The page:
The computer gaming industry has a problem: Even as a new survey confirms that women make up almost half of the gamer population, female players say they are often made to feel like a despised and disrespected minority, regularly meeting with hostility and scorn in the male-dominated culture of video and computer games.
Jenny Haniver, a freelance artist in Wisconsin, plays “Call of Duty” every night for an average of two hours. Every time fellow gamers realize she is a woman, she said, they make surprised, derogatory or sexually suggestive comments.
“When they see my name pop up, they’re like, ‘Oh holy [expletive]! There’s a woman in the room,’ or when they hear my voice, ‘Oh, she sounds so [expletive] hot!’” Ms. Haniver said.
“It goes from that, to if you win a game, they think you’re cheating or that it’s not really you playing, and they think it’s your boyfriend or your husband, because there’s no possible way a woman could be playing that well. The responses are varied. Some people tell you you should be in the kitchen. It’s kind of bizarre.”
In 2010, assigned to do an art installation piece at her Wisconsin university highlighting a social issue, she decided to focus on the sexism and harassment she regularly encountered through gaming. She recorded the audio of her interactions with other players and launched a website, Not in the Kitchen Anymore (www.notinthekitchenanymore.com), to share some of the more choice put-downs.
“It’s disheartening to experience it frequently,” Ms. Haniver said, while noting that the harassment only comes from a minority of gamers. “It’s annoying because they’re making a big deal about your gender. … I just like to play games too. My gender has nothing to do with it.”
Gaming isn’t just for teenage boys holed up in basements these days. Women are expanding in the gamer world and now make up 45 percent of all U.S. gamers, according to a survey released Tuesday by the Entertainment Software Association. The 2012 figure is actually down slightly from 47 percent in 2011, but confirms an upward trend for female players from 38 percent in 2006. Women 18 or older now represent 31 percent of gamers, while boys 17 or younger only represent 19 percent.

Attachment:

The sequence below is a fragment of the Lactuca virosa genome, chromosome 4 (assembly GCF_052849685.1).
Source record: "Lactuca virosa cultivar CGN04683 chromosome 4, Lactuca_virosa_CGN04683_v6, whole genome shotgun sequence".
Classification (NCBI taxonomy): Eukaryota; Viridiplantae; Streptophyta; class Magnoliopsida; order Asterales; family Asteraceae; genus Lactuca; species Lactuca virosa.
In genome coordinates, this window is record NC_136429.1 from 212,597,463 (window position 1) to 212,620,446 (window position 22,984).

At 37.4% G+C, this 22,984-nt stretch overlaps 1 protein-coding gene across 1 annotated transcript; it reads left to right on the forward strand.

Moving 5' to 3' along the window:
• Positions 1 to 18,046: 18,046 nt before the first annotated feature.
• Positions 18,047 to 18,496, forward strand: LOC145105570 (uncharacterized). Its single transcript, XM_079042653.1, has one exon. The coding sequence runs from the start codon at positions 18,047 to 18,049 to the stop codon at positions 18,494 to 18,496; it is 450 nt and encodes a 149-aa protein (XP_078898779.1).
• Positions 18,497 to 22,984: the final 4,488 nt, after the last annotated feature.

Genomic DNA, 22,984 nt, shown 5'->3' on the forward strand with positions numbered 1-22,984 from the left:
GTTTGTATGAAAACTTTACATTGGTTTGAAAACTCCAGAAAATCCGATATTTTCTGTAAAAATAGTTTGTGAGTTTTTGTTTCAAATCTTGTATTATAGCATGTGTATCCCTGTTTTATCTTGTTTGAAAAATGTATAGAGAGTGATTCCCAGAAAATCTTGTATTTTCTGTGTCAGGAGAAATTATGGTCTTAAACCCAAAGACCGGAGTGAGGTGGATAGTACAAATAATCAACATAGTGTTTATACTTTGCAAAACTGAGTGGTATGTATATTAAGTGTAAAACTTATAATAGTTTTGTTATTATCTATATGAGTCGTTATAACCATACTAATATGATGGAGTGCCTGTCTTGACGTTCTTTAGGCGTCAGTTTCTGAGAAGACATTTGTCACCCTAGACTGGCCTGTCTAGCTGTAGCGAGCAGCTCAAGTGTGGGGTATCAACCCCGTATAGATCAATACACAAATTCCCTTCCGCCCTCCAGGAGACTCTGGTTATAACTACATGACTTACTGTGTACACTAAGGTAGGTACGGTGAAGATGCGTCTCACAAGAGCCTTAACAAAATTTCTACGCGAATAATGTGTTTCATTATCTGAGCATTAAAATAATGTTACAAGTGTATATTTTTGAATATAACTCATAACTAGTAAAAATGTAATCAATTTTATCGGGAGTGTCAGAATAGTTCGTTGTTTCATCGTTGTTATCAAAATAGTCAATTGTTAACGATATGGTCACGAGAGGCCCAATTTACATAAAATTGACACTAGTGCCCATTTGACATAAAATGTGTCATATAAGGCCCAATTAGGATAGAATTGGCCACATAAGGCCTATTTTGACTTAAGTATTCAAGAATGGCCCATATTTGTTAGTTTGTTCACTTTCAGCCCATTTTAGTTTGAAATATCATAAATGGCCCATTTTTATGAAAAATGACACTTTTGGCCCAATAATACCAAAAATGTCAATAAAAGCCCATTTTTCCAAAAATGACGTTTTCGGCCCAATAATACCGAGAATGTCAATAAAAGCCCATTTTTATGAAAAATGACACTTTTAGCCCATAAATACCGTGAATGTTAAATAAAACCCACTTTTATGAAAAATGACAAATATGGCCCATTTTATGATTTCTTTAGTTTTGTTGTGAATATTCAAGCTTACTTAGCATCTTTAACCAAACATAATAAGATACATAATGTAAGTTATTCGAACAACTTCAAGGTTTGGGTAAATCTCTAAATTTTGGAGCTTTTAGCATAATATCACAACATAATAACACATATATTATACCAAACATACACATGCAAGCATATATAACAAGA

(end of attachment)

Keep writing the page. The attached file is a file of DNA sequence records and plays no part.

ESA spokesman Rich Taylor said the study challenges many stereotypes of “who a gamer is.” He said sexual harassment should not be tolerated and that the industry is looking to a “self-policing community” with gamers identifying other gamers who are behaving inappropriately.
Mr. Taylor, an avid gamer himself, said he enjoys playing a variety of games with his two teenage children.
“My son and I have an ongoing soccer rivalry, while my daughter and I team up and take on zombies,” he said. “Every now and then, I get my wife to participate and do something like ‘Just Dance’ or ‘Rock Band’ or a game like that.”
Games have expanded to include entire families like Mr. Taylor’s. The average U.S. household now has two gamers and owns at least one dedicated game console, PC or smartphone, according to the ESA survey. About one-third of parents play computer or video games with their children at least once a week.